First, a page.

If the dollar/lira rate stands at the 2.65 step, then the 2.68-2.70 band will stand out on an important psychological level. From there to move on to 2.80 will depend on news coming from the Fed.
Industry’s downward trend
The storm of dollarization is keeping many sleepless, especially the ones that have external debts totaling $400 billion. Two-thirds of this debt stock belongs to the private sector. Moreover, 40 percent of this amount has to be paid in 12 months. Any climb in the dollar means the loss of liras at the exchange rate.
It is no secret that this situation turns the balance sheets of debtor firms upside down and negatively affects all investment decisions. Especially in the industry sector, the shrinkage that results from the shrinking of the domestic market and exports has begun to be seen in the figures.
The Turkish Statistical Institute’s (TÜİK) January data released on March 9 about industry production has shown that we have entered an important decline phase in industry. When seasonally adjusted, the January industry production fell 1.4 percent compared to December 2014.
Those declining rapidly
When the decline in production is listed from the most to the least, in computer, electronic and optical products, electrical equipment, the decline varied between 9 percent and 12 percent. The sharp climb in the dollar exchange rate is considered as influential on this production shrinkage.
It was also noteworthy that “mineral products” such as glass, ceramics, bricks and cement that are inputs for construction have declined 6.2 percent in production in one month. In particular, the decline in cement exports to Iraq has caused capacity drops in this sector. The fall in house sales and the stagnation in mortgaged sales because of high interest rates have also brought a decline in house production and the construction material industry.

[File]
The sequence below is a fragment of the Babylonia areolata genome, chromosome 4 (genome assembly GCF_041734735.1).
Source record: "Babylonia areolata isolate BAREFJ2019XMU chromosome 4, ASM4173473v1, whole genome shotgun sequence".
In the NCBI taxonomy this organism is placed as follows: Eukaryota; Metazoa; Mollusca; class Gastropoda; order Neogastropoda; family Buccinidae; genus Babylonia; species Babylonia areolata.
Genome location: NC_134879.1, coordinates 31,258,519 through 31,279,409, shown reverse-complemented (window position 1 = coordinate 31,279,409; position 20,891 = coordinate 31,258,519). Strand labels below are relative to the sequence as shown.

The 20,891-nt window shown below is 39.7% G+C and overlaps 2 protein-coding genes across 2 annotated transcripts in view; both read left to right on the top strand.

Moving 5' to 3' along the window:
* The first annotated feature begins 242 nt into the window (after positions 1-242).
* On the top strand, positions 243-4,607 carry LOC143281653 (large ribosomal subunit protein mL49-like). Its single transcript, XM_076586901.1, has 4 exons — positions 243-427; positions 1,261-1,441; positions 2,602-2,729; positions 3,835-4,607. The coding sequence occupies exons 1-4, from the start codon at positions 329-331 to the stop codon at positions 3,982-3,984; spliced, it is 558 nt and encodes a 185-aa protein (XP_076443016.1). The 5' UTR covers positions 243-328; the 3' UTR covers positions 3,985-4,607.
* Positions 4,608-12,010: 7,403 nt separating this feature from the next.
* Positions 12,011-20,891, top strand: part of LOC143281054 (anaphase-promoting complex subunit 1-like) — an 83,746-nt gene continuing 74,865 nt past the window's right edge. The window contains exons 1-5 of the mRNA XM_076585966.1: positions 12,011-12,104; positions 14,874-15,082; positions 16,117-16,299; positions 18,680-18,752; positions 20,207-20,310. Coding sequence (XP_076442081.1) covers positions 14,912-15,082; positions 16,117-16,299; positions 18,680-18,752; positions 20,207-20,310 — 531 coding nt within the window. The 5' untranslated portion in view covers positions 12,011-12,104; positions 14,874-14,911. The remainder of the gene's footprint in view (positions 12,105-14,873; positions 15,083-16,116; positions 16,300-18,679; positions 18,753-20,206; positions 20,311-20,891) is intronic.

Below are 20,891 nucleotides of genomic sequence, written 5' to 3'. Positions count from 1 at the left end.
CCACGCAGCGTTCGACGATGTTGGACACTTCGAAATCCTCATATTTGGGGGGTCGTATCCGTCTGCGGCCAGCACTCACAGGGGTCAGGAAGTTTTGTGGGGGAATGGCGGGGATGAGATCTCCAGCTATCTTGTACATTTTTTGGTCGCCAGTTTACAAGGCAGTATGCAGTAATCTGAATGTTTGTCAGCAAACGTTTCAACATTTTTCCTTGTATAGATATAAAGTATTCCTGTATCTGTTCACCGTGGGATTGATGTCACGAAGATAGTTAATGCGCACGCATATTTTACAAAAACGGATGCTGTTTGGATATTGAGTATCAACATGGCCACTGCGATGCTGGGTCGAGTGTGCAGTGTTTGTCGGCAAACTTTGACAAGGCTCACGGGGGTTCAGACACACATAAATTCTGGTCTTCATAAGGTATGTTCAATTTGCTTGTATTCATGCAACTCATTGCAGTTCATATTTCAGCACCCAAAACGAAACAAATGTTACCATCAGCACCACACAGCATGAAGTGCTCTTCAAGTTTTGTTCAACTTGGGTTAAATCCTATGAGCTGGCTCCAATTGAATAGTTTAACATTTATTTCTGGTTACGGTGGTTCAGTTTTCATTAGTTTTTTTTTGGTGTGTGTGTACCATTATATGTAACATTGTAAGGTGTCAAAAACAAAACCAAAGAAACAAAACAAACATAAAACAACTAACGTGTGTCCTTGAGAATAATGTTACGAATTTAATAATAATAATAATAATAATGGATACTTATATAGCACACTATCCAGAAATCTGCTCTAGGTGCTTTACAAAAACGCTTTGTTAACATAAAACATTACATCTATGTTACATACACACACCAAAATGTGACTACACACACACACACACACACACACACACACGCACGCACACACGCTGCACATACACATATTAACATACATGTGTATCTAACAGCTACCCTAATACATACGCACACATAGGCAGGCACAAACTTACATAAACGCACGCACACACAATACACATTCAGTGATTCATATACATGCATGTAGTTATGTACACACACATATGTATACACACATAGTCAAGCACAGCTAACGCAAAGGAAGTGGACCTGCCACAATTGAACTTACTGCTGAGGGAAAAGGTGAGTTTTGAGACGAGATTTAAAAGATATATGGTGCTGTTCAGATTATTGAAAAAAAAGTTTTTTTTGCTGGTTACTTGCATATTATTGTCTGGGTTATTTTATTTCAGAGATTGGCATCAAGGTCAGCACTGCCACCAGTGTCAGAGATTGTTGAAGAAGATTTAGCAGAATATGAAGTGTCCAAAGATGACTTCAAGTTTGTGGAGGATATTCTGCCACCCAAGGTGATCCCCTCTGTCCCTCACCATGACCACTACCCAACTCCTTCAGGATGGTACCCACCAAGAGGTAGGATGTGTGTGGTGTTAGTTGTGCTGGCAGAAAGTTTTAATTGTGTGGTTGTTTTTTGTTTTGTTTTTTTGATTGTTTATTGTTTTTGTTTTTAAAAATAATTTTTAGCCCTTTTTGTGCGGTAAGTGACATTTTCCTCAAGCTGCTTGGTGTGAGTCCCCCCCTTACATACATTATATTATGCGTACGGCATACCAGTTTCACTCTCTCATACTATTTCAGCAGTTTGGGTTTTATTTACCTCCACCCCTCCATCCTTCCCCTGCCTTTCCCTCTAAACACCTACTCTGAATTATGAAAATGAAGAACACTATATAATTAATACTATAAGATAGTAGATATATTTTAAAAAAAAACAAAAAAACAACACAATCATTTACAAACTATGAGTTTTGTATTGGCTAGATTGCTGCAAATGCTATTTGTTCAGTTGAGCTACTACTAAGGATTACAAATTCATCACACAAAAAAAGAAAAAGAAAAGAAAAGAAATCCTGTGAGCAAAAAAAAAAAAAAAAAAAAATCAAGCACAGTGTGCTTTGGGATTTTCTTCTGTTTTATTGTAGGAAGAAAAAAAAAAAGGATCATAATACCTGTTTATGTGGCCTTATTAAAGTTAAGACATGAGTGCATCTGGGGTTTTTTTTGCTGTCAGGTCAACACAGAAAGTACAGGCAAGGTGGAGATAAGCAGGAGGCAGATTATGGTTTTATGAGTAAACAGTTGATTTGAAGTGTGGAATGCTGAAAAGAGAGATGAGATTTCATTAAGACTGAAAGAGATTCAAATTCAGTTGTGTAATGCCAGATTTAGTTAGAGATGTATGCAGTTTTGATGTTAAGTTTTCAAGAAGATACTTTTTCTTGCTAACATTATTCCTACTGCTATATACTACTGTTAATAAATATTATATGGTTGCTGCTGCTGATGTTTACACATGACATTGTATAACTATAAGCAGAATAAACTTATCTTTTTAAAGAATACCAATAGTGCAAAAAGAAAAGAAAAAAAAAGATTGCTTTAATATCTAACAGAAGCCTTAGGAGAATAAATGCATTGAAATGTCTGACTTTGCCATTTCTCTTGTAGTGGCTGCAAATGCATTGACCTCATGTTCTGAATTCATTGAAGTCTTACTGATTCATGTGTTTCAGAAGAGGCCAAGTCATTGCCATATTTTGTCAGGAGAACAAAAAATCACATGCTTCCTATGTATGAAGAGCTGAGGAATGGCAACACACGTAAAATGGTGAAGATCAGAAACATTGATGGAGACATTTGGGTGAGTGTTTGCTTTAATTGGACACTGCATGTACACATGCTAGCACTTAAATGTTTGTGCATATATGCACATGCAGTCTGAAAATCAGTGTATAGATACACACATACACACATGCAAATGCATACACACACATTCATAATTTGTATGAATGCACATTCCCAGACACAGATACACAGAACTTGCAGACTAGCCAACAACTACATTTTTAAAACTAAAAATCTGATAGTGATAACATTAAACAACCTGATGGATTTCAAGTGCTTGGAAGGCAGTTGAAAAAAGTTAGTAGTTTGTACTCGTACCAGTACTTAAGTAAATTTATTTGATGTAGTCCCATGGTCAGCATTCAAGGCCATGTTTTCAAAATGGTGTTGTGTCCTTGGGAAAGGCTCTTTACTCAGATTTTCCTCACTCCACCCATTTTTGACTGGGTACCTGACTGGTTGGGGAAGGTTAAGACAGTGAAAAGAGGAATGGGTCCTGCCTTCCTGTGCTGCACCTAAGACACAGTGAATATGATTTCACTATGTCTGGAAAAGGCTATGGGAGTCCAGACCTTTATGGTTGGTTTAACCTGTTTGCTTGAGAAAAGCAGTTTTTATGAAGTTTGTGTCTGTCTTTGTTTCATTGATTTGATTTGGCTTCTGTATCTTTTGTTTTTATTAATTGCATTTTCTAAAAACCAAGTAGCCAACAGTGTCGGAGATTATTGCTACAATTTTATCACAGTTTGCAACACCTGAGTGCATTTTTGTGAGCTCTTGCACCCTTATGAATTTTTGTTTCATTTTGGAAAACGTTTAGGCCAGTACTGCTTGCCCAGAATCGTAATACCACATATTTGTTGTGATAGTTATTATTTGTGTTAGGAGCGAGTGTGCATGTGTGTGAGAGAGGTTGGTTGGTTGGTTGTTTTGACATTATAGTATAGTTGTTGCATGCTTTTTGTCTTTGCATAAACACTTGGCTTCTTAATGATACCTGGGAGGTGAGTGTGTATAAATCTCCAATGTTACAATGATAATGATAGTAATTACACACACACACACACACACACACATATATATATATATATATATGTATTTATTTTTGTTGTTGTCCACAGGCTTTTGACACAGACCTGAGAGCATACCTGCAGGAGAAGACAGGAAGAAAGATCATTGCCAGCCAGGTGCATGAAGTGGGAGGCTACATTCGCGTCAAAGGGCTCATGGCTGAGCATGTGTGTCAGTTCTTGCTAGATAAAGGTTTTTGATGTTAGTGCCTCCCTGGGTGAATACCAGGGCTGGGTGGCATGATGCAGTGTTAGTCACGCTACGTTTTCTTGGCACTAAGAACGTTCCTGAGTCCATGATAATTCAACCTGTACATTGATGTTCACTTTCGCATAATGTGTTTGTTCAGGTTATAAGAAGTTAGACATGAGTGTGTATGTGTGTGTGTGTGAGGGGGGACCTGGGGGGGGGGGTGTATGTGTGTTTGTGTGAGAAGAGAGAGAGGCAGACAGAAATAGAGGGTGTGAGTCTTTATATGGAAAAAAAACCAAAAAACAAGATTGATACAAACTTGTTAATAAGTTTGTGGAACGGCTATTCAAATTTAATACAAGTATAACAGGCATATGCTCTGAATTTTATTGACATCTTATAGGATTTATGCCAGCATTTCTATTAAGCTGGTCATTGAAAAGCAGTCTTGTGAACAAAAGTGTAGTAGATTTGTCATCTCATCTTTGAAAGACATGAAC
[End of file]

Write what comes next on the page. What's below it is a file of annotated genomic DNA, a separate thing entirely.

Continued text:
The 6 percent production drop in cigarette production is again noteworthy. The drops in base metals, mostly iron-steel, and medicine, textile and food production are considered to be related to the fall in domestic demand and partially to the drop in exports. The manufacturing industry declined 1.4 percent in general in January.
The fear of losing one’s job
It is stated that the decline in industry production may continue in the coming months. This will be related to the stagnant course of domestic demand due to the increasing dollar exchange rate and non-declining interest rates. This negativity is accompanied by the devaluation of the euro against the dollar as well as the decline in exports.
The decreasing domestic and external demand is shrinking capacities in many workplaces and it is said that starting from this month, workplaces will begin taking precautions on employment. It is being reminded that originating from industry centers such as Kocaeli, Bursa and Tekirdağ, an employment shrinkage beginning with unpaid leave may be in question, just like the 2009 conjuncture.
In 2009, the exchange rate had a sharp climb with the effect of the global crisis and as a result of the shrinkage in domestic demand unemployment climbed to 15 percent.
It is also mentioned that especially in places where a union is not present, the crisis would be attempted to be overcome over the employees; also in workplaces where unions are active there could be some measures taken in agreement with the unions.
The unemployment risk stemming from the production drop in industry will also be felt in some branches of the service sector.
The stagnation in the construction sector will lower employment on construction sites. Declining sales in the retail sector will lower employment in this sector and this may be followed by finance, real estate and other service sectors, thus with falling advertisement spending there could also be downsizing in communication and media sectors, it is estimated.